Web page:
Is soda the new tobacco? Last week Mark Bittman wrote about how many are arguing it represents the same public health threat as tobacco, given the undeniable obesity epidemic in this country and elsewhere as other cultures adopt the Western diet.
I have an uncle who is battling advanced esophageal cancer, and when he went to a clinic in Switzerland this past autumn, he asked his doctors if he could enjoy his drink of choice, Coke, again. No, his doctors responded, it's poison. What about diet stuff, then? Even worse, said they. This has helped me cut back from three or four DCs a week to one at the most. I don't hold an MD, but the brief rush I get is frequently overwhelmed by an upset stomach that doesn't happen with my morning coffee, so it's rather like the persistent early morning cough my parents said they noticed long before they finally gave up the smokes.
Michael Pollan has written that America's collective weight can be traced back to corn--he estimates that the average American consumes more than 90 percent of his or her calories fromn corn. Our farmers grow tremendous amounts and are subsidized fairly heavily by Farm Bill. So to find a place to put it, most processed foods no longer contain sugar but high-fructose corn syrup. It's denser in calories than sugar and part of foods that are marketed aggressively. As Pollan says, most non-packaged food can't market itself. An apple doesn't have bright shiny packaging or brilliant copy telling us how good it is for us.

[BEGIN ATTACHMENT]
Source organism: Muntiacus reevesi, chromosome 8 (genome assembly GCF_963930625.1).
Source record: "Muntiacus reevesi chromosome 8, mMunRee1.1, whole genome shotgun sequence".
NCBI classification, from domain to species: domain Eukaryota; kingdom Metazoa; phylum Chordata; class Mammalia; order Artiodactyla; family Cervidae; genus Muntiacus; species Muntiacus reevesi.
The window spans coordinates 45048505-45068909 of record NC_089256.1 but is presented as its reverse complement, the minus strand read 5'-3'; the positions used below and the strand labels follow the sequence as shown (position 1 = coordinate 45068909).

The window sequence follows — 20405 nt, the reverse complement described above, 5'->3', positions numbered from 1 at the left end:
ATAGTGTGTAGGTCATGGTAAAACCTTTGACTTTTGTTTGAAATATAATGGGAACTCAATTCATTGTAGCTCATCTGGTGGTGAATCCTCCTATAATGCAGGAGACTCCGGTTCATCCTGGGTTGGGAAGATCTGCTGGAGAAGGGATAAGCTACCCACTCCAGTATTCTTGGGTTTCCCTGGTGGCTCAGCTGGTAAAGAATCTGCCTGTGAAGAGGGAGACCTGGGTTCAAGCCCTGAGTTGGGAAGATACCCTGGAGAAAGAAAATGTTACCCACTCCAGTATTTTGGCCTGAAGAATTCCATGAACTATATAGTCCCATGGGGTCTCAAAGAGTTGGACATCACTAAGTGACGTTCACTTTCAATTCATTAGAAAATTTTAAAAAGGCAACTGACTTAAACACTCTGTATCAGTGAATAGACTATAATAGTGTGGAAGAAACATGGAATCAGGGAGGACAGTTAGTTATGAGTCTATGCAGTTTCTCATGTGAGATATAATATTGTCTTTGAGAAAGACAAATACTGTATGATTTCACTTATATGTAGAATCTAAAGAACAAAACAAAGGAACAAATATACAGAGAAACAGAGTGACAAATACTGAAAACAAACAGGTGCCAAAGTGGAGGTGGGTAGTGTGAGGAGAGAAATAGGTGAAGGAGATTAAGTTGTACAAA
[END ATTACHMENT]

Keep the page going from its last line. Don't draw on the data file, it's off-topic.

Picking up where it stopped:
Taxing cigarettes has been successful to a point, but smoking has levelled off since campaigns began more than two decades ago. At a certain point, higher taxes on commodities people really want are no longer deterrents; at some point past that, they even generate a black market that is counter-productive. Educating people about the dangers of smoking got large numbers of Americans to quit, except for those who love to smoke. I have lots of friends who consider soda (and for women, especially Diet Coke, which is thought virtuous by most) their drug of choice, and have no real reason to question it. As with tobacco, it's going to be difficult to fight a powerful industry, but it's possible if a case can be made. I hope people do learn to cut back,, for everyone's health.